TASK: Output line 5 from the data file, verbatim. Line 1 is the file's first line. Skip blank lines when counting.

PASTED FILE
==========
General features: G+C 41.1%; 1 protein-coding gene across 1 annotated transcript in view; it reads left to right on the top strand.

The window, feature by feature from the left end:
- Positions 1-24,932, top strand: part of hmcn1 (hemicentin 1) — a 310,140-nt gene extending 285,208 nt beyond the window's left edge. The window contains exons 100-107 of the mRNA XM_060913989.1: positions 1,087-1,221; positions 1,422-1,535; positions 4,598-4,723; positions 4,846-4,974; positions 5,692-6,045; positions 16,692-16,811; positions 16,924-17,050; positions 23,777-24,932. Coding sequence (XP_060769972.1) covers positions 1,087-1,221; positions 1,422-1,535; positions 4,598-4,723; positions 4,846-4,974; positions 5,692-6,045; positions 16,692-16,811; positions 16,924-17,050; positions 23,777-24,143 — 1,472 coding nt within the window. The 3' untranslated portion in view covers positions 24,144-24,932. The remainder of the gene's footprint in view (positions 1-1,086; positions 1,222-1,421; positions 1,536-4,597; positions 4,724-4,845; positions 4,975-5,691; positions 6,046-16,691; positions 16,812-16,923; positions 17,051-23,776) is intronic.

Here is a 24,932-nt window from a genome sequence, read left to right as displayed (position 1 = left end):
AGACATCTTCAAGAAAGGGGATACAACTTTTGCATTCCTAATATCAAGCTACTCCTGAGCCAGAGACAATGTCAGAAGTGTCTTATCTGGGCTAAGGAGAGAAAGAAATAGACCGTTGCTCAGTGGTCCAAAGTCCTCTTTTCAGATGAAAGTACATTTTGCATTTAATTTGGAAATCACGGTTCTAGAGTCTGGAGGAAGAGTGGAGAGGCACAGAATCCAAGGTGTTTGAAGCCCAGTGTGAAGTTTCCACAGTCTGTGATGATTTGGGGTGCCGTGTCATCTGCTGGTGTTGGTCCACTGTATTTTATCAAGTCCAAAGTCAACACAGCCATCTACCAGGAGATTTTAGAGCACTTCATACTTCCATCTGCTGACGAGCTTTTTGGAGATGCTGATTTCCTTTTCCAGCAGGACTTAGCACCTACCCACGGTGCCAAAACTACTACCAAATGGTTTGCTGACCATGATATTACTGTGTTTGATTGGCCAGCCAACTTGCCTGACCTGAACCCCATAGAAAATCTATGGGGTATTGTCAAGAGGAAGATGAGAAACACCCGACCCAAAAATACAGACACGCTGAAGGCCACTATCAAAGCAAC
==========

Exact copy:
AGACATCTTCAAGAAAGGGGATACAACTTTTGCATTCCTAATATCAAGCTACTCCTGAGCCAGAGACAATGTCAGAAGTGTCTTATCTGGGCTAAGGAGAGAAAGAAATAGACCGTTGCTCAGTGGTCCAAAGTCCTCTTTTCAGATGAAAGTACATTTTGCATTTAATTTGGAAATCACGGTTCTAGAGTCTGGAGGAAGAGTGGAGAGGCACAGAATCCAAGGTGTTTGAAGCCCAGTGTGAAGTTTCCACAGTCTGTGATGATTTGGGGTGCCGTGTCATCTGCTGGTGTTGGTCCACTGTATTTTATCAAGTCCAAAGTCAACACAGCCATCTACCAGGAGATTTTAGAGCACTTCATACTTCCATCTGCTGACGAGCTTTTTGGAGATGCTGATTTCCTTTTCCAGCAGGACTTAGCACCTACCCACGGTGCCAAAACTACTACCAAATGGTTTGCTGACCATGATATTACTGTGTTTGATTGGCCAGCCAACTTGCCTGACCTGAACCCCATAGAAAATCTATGGGGTATTGTCAAGAGGAAGATGAGAAACACCCGACCCAAAAATACAGACACGCTGAAGGCCACTATCAAAGCAAC